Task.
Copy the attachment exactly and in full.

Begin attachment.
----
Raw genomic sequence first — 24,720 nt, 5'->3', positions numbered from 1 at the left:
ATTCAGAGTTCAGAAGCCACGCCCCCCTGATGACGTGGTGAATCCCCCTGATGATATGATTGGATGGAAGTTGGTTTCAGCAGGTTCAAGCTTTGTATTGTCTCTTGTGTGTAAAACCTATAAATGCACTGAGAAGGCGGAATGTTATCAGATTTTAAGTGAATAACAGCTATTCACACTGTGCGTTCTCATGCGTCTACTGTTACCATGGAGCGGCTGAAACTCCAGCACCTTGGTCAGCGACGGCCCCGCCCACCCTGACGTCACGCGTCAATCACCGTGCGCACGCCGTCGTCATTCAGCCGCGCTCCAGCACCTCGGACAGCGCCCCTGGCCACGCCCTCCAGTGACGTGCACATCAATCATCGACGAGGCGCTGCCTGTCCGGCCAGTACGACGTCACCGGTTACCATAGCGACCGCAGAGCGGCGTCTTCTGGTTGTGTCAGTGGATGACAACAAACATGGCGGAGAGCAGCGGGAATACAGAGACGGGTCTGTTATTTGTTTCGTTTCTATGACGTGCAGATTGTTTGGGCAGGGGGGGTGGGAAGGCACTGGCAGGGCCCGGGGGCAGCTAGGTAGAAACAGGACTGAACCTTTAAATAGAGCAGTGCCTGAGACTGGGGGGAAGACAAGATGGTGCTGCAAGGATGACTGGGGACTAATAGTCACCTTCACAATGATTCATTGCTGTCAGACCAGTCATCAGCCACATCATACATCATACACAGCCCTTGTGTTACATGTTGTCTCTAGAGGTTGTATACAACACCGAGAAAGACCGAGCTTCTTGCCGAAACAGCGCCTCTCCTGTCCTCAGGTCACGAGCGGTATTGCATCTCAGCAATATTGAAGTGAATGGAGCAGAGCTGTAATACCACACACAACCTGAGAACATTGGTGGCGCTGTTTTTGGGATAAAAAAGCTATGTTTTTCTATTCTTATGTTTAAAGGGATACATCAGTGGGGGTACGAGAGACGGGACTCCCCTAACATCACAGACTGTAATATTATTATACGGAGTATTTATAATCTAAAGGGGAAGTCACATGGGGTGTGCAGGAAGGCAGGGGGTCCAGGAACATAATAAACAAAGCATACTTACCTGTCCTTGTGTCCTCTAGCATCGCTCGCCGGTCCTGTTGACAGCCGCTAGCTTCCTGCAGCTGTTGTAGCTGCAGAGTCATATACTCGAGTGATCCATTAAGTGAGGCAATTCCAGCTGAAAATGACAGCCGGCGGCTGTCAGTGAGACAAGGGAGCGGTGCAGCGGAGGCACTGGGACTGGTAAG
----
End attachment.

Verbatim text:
Raw genomic sequence first — 24,720 nt, 5'->3', positions numbered from 1 at the left:
ATTCAGAGTTCAGAAGCCACGCCCCCCTGATGACGTGGTGAATCCCCCTGATGATATGATTGGATGGAAGTTGGTTTCAGCAGGTTCAAGCTTTGTATTGTCTCTTGTGTGTAAAACCTATAAATGCACTGAGAAGGCGGAATGTTATCAGATTTTAAGTGAATAACAGCTATTCACACTGTGCGTTCTCATGCGTCTACTGTTACCATGGAGCGGCTGAAACTCCAGCACCTTGGTCAGCGACGGCCCCGCCCACCCTGACGTCACGCGTCAATCACCGTGCGCACGCCGTCGTCATTCAGCCGCGCTCCAGCACCTCGGACAGCGCCCCTGGCCACGCCCTCCAGTGACGTGCACATCAATCATCGACGAGGCGCTGCCTGTCCGGCCAGTACGACGTCACCGGTTACCATAGCGACCGCAGAGCGGCGTCTTCTGGTTGTGTCAGTGGATGACAACAAACATGGCGGAGAGCAGCGGGAATACAGAGACGGGTCTGTTATTTGTTTCGTTTCTATGACGTGCAGATTGTTTGGGCAGGGGGGGTGGGAAGGCACTGGCAGGGCCCGGGGGCAGCTAGGTAGAAACAGGACTGAACCTTTAAATAGAGCAGTGCCTGAGACTGGGGGGAAGACAAGATGGTGCTGCAAGGATGACTGGGGACTAATAGTCACCTTCACAATGATTCATTGCTGTCAGACCAGTCATCAGCCACATCATACATCATACACAGCCCTTGTGTTACATGTTGTCTCTAGAGGTTGTATACAACACCGAGAAAGACCGAGCTTCTTGCCGAAACAGCGCCTCTCCTGTCCTCAGGTCACGAGCGGTATTGCATCTCAGCAATATTGAAGTGAATGGAGCAGAGCTGTAATACCACACACAACCTGAGAACATTGGTGGCGCTGTTTTTGGGATAAAAAAGCTATGTTTTTCTATTCTTATGTTTAAAGGGATACATCAGTGGGGGTACGAGAGACGGGACTCCCCTAACATCACAGACTGTAATATTATTATACGGAGTATTTATAATCTAAAGGGGAAGTCACATGGGGTGTGCAGGAAGGCAGGGGGTCCAGGAACATAATAAACAAAGCATACTTACCTGTCCTTGTGTCCTCTAGCATCGCTCGCCGGTCCTGTTGACAGCCGCTAGCTTCCTGCAGCTGTTGTAGCTGCAGAGTCATATACTCGAGTGATCCATTAAGTGAGGCAATTCCAGCTGAAAATGACAGCCGGCGGCTGTCAGTGAGACAAGGGAGCGGTGCAGCGGAGGCACTGGGACTGGTAAG